Apparently, this is a U2 song! Not one I am familiar with, but alas. I couldn’t find a thing in common for these books other than their month, so I went with lyrics again! All of these are out currently, so you can grab and devour them!
Seventeen-year-old Cordelia Koenig was sure of many things going into her last year of high school. For one, she wasn’t going to stress over the senior project all her peers were dreading—she’d just use the same find-your-roots genealogy idea that her older sister used for hers. Secondly, she’d put all that time spent not worrying about the project toward getting reacquainted with former best friend and longtime crush Kodiak Jones who, conveniently, gets assigned as Cordelia’s partner.
All she has to do is mail in her DNA sample, write about her ancestry results and breeze through the rest of senior year. Done, done and done.
But when Cordelia’s GeneQuest results reveal that her father is not the man she thought he was but a stranger who lives thousands of miles away, Cordelia realizes she isn’t sure of anything anymore—not the mother who lied, the life she was born into or the girl staring back at her in the mirror.
If your life began with a lie, how can you ever be sure of what’s true?
This was such a heartfelt, lovely story about what it means to be “family”. Told in verse (and some mixed-media), we follow Cordelia, who wants to explore her DNA for a school project (and the sake of curiosity, of course). And what she thinks will be an easy A brings her both her former friend/crush Kodiak, as well as some deeply distressing news about her parentage. Her father turns out to not be her biological father, which floors Cordelia. And now, she has to work through the project while dealing with a lot of emotions, both in regards to her family and her friends.
I adored all the relationship exploration in this book! Cordelia is at the age where her friendships and familial relationships are evolving more rapidly than ever, and it’s extra compelling because of the news Cordelia’s received. Add to it, her mother is less than receptive or helpful when Cordelia has (understandable) questions.
I’ll say no more, because you should read this and allow the relationships to unfurl for yourself. You won’t regret the trip.
Bottom Line: A beautiful examination on what makes a person your family, this pulled at my heartstrings and didn’t let go.
1912: Ava Knight, a teen heiress, boards the Titanic to escape the shadow of her unstable mother and to fulfill her dream of becoming a photographer in New York. During the journey she meets three people who will change her life: a handsome sailor, a soldier in the secret Black Hand society that will trigger World War I, and a woman with clairvoyant abilities. When disaster strikes the ship, family betrayals come to light.
2010: When Taylor Romano arrives in Oxford for a summer journalism program, something feels off. Not only is she greeted by a young, Rolls Royce-driving chauffeur, but he invites her to tea with Lady Mae Knight of Meadowbrook Manor, an old house with a cursed history going back to the days of Henry VIII. Lady Knight seems to know a strange amount about Taylor and her family problems, but before Taylor can learn more, the elderly woman dies, leaving as the only clue an old diary. With the help of the diary, a brooding chauffeur, and some historical sleuthing, Taylor must uncover the link between Ava’s past and her own….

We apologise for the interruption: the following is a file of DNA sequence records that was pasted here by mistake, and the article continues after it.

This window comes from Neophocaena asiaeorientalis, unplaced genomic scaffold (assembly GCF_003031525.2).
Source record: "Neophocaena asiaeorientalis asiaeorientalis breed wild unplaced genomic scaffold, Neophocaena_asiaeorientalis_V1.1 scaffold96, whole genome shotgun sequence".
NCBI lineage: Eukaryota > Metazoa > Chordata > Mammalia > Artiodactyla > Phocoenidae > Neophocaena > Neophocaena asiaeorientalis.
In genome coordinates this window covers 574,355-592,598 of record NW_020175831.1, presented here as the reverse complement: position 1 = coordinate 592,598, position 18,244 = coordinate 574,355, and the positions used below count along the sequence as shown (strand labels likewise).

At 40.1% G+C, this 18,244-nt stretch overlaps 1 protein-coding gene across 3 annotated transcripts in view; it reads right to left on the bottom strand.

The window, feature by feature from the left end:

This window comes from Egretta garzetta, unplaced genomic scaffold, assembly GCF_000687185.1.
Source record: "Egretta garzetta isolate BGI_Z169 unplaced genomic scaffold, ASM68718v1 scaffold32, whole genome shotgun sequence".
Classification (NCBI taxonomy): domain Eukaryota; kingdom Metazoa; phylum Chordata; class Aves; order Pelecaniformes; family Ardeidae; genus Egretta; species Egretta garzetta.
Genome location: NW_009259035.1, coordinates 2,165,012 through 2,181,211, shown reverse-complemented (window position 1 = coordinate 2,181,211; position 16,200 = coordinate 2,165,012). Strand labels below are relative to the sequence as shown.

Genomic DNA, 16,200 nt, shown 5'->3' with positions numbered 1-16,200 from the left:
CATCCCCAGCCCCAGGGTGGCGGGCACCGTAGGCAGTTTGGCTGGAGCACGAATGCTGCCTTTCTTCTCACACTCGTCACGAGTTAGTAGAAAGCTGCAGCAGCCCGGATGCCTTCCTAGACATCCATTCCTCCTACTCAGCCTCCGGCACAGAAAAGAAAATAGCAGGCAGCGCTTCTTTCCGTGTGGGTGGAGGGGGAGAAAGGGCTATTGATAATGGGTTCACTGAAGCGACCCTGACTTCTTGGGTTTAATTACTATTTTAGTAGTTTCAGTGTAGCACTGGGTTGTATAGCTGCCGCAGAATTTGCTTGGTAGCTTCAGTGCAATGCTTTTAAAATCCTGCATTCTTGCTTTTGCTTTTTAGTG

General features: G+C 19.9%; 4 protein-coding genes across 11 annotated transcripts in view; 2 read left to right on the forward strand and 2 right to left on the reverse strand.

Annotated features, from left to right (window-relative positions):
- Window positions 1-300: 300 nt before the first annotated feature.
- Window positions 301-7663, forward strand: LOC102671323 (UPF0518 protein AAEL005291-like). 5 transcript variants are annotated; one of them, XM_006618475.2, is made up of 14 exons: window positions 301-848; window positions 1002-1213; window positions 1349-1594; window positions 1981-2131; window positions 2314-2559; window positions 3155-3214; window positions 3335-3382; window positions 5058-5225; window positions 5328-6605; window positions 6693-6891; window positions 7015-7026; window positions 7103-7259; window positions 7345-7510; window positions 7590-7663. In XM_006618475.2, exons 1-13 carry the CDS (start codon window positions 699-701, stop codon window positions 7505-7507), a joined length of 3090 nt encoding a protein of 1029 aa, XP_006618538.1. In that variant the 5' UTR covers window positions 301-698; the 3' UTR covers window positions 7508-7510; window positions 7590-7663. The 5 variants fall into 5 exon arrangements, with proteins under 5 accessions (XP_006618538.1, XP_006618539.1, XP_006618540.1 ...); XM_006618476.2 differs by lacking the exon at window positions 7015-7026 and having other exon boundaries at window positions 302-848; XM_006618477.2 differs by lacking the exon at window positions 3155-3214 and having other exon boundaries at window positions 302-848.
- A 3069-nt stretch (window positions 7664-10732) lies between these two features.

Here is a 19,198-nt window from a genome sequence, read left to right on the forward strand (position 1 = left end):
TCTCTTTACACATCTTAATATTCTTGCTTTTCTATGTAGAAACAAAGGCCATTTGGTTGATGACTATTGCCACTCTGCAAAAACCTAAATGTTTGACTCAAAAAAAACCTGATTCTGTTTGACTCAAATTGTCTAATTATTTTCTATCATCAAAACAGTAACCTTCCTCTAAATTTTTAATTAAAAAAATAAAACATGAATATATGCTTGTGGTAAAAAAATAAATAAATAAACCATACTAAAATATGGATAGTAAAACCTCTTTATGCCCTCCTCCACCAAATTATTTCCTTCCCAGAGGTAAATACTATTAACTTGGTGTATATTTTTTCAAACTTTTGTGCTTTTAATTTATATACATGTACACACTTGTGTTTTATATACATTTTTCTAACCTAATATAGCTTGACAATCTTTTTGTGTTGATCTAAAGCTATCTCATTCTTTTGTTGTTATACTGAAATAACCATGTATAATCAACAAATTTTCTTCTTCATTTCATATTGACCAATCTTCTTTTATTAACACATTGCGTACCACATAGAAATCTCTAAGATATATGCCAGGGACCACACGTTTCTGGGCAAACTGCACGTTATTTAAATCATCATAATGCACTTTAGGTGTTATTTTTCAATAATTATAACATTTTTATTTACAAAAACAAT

A rich and intriguing tale, The Poppy and the Rose will appeal to readers of Jennifer Donnelly, Libba Bray, and Kate Morton.
I love a Titanic-inspired story! It’s all so tragic and you know if nothing else, it’s going to leave you feeling some stuff. And this book was definitely no exception! I mostly enjoyed it, though a few things were iffy, so let’s dive into a round of “yays” and “nays”!
- The settings/time periods. So not only was the “past” part of the story obviously set in 1912 (because it’d be really fishy if a Titanic story happened some other year, ha), but the contemporary portion was also set about a decade ago, and in England!
- Ava and her story were phenomenal! I absolutely felt connected to Ava, and her experiences were harrowing, no question. I loved how many real Titanic passengers made appearances, but I also really loved the fictional passengers in the story as well. Tying the whole thing into the precursor events of WWI was an awesome choice as well. Not only did it add a layer to the story, but I learned some new stuff!
- I absolutely did want to know how Taylor’s dad tied into it all! While I wasn’t as connected to Taylor as I’d have liked (see below) I was so curious about what her dad had to do with these random folks in Oxford! Likewise, the mystery surrounding Mae and Ava had me so invested, as I wanted to know more about them!
- Both women’s stories were quite emotional. I definitely felt for both women. Ava of course because of not only the Titanic, but because she’d had some other catastrophes befall her, and Taylor because my heart broke for the untimely loss of her father.
- Taylor’s risky behavior just made no sense to me. I mean, I know some people are impulsive! But I didn’t get that vibe from Taylor when the story began. Like, at all. So for her to ditch her program at Oxford to go chasing down random old ladies (and someone who may want to harm old ladies) seemed to be a stretch. Even the biggest risk takers among us would probably give pause when alone in a foreign country, right? I get that she needed answers about her dad, but the potential reward didn’t seem worth the risk. So, I had to suspend some serious disbelief.
- I think this ties in to the above point, but I had a tough time connecting with Taylor. Maybe if I knew more about her, it would have made more sense? But I felt like her story was quite secondary to Ava’s, which made sense, but it also lead to me wishing I knew more about her.